You Can Quote Me On That
Full-blown discussion forum software has long shipped with an easy "Quote this" function built right in the reply editor. It helps tie related comments together when newcomers join the conversation, and prevents misunderstandings by ensuring that the follow-up comment is linked to the right portion of the original comment.
To recreate this ability in WordPress comments, try the Quote Comments plug-in. It is a lightweight plug-in that adds a "Quote this" icon to each comment box. Clicking on it loads the comment into a
blockquote element in the comment editor. The look and placement of the "Quote this" icon is completely configurable, and the plugin even works with the popular WYSIWYG comment editor MCEComments.
At Your Service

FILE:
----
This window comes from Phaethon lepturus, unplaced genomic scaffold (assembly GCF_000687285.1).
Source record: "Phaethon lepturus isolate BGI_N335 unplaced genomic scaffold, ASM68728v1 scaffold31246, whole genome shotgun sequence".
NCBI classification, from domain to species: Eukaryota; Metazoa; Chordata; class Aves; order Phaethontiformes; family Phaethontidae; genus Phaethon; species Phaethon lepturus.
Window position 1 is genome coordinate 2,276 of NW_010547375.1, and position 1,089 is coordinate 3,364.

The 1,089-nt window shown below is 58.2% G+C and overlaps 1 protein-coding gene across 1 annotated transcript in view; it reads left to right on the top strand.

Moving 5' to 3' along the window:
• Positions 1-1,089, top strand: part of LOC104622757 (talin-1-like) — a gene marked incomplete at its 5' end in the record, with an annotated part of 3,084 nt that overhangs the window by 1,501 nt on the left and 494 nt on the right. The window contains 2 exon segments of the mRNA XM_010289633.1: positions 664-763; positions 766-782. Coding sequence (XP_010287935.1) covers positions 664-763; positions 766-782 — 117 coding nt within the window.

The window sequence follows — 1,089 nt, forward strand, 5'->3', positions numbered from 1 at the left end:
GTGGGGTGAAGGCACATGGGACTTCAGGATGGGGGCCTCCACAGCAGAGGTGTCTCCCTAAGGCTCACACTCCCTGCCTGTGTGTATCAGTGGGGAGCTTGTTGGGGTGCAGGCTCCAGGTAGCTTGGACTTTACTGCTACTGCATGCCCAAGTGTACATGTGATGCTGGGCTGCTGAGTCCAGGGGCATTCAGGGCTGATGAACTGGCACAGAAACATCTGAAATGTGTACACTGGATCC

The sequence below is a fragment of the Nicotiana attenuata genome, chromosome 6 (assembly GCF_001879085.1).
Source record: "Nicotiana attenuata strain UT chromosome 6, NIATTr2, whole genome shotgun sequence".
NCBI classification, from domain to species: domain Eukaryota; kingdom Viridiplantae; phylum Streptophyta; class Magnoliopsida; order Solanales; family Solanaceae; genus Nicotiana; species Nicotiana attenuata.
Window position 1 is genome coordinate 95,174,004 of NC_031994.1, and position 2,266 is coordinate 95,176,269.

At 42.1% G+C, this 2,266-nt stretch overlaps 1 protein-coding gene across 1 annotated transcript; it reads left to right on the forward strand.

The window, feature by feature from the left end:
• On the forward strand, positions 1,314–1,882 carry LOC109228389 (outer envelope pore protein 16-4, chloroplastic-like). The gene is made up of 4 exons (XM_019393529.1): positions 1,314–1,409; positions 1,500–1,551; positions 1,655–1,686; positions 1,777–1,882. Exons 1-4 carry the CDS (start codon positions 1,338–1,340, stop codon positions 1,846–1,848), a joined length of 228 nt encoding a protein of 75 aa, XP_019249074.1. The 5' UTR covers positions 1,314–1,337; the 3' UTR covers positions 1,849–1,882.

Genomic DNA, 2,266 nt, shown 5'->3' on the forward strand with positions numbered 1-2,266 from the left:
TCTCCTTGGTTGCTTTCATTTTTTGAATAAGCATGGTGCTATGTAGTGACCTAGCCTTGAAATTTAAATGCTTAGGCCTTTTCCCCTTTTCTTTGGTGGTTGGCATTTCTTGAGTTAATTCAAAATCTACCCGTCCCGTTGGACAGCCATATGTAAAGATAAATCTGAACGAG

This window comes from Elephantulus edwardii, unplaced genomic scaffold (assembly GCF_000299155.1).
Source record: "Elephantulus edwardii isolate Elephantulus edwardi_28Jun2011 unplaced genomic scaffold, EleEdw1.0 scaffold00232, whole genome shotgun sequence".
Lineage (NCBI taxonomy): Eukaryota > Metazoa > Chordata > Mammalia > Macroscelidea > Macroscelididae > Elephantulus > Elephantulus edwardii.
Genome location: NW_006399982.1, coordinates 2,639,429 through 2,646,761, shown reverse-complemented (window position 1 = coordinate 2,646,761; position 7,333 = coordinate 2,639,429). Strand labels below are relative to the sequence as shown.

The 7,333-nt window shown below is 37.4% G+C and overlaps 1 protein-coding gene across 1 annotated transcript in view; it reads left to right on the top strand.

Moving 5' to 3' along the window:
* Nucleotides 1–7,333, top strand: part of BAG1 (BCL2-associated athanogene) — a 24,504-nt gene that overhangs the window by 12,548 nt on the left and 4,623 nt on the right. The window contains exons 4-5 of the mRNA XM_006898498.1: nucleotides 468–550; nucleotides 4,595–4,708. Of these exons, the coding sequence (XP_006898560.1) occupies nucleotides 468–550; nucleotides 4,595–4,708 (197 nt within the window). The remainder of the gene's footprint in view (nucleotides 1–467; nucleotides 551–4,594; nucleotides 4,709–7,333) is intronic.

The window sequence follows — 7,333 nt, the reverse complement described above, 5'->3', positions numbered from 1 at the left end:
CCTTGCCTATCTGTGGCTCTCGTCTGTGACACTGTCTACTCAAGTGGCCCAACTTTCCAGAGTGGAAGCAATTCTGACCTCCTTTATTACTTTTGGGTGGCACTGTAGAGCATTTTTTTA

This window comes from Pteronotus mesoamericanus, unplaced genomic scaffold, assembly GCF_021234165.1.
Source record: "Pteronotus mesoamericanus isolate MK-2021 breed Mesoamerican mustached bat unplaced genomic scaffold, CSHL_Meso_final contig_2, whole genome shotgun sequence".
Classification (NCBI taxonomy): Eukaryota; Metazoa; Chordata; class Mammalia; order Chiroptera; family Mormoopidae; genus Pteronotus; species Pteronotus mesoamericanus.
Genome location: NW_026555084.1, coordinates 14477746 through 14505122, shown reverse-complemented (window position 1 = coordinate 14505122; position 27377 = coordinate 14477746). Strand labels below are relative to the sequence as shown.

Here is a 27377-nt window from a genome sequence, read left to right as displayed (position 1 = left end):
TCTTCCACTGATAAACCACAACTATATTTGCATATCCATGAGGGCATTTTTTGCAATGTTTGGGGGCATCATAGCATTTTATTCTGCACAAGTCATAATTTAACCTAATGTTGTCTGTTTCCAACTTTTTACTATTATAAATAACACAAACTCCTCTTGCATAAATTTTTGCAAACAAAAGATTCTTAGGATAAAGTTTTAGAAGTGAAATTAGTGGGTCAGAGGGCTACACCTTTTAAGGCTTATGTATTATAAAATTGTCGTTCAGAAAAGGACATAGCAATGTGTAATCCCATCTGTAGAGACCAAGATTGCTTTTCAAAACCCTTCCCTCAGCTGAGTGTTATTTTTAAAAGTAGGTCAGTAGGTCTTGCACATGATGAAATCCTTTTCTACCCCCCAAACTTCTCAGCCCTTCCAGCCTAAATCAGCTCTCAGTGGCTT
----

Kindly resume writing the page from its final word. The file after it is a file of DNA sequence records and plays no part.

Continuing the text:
Along those same lines, the Reply To plugin (also seen in some places under the name "@ Reply") enables your commenters to specify who they are addressing follow-up messages to, via the @ character syntax you see on Twitter and related microblogging services. This also keeps the discussion streamlined and helps keep follow-ups from getting tangled. Naturally, trolls can abuse this service to grab attention, but that is ultimately a policy problem your administrators and moderators will need to take care of.
Reply To has no special configuration, however the "Reply" button is designed to pop up when visitors mouse-over a particular comment. You can alter this behavior to display the button all the time (which may improve usability).